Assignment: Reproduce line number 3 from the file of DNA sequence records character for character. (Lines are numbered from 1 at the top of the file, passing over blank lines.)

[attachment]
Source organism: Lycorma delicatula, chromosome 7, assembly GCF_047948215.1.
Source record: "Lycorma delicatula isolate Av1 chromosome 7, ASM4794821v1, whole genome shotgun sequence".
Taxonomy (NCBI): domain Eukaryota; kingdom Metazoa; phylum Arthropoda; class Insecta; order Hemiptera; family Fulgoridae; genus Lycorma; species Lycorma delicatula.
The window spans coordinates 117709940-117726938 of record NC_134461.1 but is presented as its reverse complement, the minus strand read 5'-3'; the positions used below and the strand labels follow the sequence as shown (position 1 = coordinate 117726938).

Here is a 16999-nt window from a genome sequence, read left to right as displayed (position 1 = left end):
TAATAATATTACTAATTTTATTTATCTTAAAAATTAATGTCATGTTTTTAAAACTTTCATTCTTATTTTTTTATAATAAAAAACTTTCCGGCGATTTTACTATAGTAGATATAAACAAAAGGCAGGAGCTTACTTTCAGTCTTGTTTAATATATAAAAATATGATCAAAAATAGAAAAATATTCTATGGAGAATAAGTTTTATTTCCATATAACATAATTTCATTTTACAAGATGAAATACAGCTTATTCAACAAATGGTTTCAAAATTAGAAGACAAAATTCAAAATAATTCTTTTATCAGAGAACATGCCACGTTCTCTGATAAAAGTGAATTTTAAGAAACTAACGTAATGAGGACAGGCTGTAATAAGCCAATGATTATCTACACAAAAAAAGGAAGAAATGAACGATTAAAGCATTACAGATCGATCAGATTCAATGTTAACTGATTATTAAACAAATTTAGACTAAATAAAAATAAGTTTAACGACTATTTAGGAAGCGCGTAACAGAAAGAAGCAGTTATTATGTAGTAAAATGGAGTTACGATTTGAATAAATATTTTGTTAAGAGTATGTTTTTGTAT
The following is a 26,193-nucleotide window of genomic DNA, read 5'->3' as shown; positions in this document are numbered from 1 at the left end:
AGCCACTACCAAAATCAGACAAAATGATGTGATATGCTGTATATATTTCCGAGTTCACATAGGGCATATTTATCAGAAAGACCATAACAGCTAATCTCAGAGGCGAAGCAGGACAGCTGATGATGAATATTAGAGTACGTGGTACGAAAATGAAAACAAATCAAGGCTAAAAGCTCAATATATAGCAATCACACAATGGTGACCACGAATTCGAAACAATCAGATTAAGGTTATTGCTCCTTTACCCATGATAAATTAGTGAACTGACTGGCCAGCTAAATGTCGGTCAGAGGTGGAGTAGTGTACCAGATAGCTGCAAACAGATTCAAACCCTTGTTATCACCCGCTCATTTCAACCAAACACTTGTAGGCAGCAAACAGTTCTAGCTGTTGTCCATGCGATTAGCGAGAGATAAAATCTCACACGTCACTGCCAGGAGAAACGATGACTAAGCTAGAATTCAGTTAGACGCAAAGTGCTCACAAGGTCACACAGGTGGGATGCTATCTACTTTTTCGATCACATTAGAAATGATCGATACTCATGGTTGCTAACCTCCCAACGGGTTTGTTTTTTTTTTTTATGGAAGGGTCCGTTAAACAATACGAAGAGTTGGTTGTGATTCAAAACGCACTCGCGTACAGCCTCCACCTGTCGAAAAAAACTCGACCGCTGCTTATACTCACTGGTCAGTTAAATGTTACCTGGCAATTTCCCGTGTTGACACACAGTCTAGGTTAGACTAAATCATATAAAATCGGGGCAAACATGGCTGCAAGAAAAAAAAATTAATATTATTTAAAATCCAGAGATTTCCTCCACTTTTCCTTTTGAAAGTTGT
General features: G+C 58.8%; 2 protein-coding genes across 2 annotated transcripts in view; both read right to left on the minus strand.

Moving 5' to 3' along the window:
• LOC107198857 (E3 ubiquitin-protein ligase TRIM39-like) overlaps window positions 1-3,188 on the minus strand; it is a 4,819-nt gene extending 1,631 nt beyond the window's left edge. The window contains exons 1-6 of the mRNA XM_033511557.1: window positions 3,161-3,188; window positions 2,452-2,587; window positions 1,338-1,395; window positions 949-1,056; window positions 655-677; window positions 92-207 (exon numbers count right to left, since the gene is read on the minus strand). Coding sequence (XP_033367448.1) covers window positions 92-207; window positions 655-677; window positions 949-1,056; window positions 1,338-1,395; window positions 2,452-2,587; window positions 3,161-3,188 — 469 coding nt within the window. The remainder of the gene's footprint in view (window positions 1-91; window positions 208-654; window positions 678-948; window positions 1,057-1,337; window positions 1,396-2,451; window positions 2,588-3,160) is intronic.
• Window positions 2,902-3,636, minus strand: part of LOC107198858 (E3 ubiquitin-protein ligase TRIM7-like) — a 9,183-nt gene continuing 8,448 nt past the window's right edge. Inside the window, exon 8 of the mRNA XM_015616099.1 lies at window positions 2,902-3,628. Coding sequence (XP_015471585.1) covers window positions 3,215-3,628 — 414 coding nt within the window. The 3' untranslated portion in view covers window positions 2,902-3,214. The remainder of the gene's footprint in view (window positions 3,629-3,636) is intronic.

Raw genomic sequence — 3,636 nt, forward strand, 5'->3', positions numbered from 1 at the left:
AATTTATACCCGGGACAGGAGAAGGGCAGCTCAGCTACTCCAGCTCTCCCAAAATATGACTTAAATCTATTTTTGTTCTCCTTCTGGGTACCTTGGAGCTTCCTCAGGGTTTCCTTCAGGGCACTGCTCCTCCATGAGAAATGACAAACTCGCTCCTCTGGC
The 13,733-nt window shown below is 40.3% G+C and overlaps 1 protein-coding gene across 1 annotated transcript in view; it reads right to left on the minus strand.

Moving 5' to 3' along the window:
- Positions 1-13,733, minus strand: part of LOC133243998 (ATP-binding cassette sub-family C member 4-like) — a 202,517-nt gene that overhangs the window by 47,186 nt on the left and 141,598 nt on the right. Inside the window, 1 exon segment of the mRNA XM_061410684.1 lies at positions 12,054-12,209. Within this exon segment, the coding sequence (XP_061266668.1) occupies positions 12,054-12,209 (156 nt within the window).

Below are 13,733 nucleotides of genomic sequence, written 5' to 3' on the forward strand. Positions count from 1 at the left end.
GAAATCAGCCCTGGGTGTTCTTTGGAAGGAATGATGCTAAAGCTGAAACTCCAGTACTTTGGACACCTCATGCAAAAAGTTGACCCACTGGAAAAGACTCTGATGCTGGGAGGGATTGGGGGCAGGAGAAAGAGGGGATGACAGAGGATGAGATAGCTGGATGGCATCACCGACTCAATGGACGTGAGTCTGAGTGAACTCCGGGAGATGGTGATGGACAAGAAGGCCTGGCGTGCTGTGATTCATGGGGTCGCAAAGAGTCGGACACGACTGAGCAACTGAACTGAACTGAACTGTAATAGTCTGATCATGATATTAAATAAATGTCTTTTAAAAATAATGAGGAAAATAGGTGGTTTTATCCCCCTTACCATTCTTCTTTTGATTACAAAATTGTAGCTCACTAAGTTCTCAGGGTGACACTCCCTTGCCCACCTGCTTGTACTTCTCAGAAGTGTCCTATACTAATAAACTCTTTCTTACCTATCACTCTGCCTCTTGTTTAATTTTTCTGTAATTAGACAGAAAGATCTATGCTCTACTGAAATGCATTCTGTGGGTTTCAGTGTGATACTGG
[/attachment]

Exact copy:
Taxonomy (NCBI): domain Eukaryota; kingdom Metazoa; phylum Arthropoda; class Insecta; order Hemiptera; family Fulgoridae; genus Lycorma; species Lycorma delicatula.